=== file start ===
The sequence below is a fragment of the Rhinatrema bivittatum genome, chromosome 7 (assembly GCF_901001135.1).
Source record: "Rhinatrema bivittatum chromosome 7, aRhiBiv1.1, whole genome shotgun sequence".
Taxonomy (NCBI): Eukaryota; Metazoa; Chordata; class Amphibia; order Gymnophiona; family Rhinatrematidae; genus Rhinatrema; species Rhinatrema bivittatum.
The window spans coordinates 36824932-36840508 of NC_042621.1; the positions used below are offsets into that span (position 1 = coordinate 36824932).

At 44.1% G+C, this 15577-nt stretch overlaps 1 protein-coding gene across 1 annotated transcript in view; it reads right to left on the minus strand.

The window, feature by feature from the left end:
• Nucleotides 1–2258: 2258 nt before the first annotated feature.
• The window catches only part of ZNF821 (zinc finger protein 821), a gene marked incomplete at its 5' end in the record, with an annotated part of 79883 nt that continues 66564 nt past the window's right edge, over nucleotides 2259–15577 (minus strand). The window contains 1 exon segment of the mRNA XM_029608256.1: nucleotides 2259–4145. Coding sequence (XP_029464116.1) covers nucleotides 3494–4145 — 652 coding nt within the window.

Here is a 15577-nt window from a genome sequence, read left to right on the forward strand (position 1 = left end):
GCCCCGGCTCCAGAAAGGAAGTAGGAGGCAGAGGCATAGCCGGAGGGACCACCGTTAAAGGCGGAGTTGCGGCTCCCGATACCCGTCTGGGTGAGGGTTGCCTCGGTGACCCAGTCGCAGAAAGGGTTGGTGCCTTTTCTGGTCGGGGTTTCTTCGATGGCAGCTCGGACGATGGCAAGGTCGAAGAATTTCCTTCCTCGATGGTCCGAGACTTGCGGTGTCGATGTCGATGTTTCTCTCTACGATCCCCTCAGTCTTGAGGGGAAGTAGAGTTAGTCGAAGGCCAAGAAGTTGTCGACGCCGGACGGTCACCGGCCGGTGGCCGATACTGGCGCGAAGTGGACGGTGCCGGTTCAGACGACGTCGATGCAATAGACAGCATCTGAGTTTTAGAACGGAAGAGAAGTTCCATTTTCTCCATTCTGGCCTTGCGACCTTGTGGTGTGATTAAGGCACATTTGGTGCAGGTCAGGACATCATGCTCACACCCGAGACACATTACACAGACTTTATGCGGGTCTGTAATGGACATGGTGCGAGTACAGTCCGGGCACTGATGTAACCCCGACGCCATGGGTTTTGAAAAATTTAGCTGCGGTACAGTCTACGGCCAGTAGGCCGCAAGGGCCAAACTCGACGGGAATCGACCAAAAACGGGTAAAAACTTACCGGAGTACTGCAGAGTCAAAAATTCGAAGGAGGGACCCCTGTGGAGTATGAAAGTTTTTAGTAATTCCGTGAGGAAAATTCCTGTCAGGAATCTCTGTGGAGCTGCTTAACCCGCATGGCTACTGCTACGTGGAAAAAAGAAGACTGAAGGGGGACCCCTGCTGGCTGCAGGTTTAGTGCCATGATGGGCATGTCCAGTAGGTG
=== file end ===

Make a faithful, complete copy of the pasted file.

The sequence below is a fragment of the Rhinatrema bivittatum genome, chromosome 7 (assembly GCF_901001135.1).
Source record: "Rhinatrema bivittatum chromosome 7, aRhiBiv1.1, whole genome shotgun sequence".
Taxonomy (NCBI): Eukaryota; Metazoa; Chordata; class Amphibia; order Gymnophiona; family Rhinatrematidae; genus Rhinatrema; species Rhinatrema bivittatum.
The window spans coordinates 36824932-36840508 of NC_042621.1; the positions used below are offsets into that span (position 1 = coordinate 36824932).

At 44.1% G+C, this 15577-nt stretch overlaps 1 protein-coding gene across 1 annotated transcript in view; it reads right to left on the minus strand.

The window, feature by feature from the left end:
• Nucleotides 1–2258: 2258 nt before the first annotated feature.
• The window catches only part of ZNF821 (zinc finger protein 821), a gene marked incomplete at its 5' end in the record, with an annotated part of 79883 nt that continues 66564 nt past the window's right edge, over nucleotides 2259–15577 (minus strand). The window contains 1 exon segment of the mRNA XM_029608256.1: nucleotides 2259–4145. Coding sequence (XP_029464116.1) covers nucleotides 3494–4145 — 652 coding nt within the window.

Here is a 15577-nt window from a genome sequence, read left to right on the forward strand (position 1 = left end):
GCCCCGGCTCCAGAAAGGAAGTAGGAGGCAGAGGCATAGCCGGAGGGACCACCGTTAAAGGCGGAGTTGCGGCTCCCGATACCCGTCTGGGTGAGGGTTGCCTCGGTGACCCAGTCGCAGAAAGGGTTGGTGCCTTTTCTGGTCGGGGTTTCTTCGATGGCAGCTCGGACGATGGCAAGGTCGAAGAATTTCCTTCCTCGATGGTCCGAGACTTGCGGTGTCGATGTCGATGTTTCTCTCTACGATCCCCTCAGTCTTGAGGGGAAGTAGAGTTAGTCGAAGGCCAAGAAGTTGTCGACGCCGGACGGTCACCGGCCGGTGGCCGATACTGGCGCGAAGTGGACGGTGCCGGTTCAGACGACGTCGATGCAATAGACAGCATCTGAGTTTTAGAACGGAAGAGAAGTTCCATTTTCTCCATTCTGGCCTTGCGACCTTGTGGTGTGATTAAGGCACATTTGGTGCAGGTCAGGACATCATGCTCACACCCGAGACACATTACACAGACTTTATGCGGGTCTGTAATGGACATGGTGCGAGTACAGTCCGGGCACTGATGTAACCCCGACGCCATGGGTTTTGAAAAATTTAGCTGCGGTACAGTCTACGGCCAGTAGGCCGCAAGGGCCAAACTCGACGGGAATCGACCAAAAACGGGTAAAAACTTACCGGAGTACTGCAGAGTCAAAAATTCGAAGGAGGGACCCCTGTGGAGTATGAAAGTTTTTAGTAATTCCGTGAGGAAAATTCCTGTCAGGAATCTCTGTGGAGCTGCTTAACCCGCATGGCTACTGCTACGTGGAAAAAAGAAGACTGAAGGGGGACCCCTGCTGGCTGCAGGTTTAGTGCCATGATGGGCATGTCCAGTAGGTG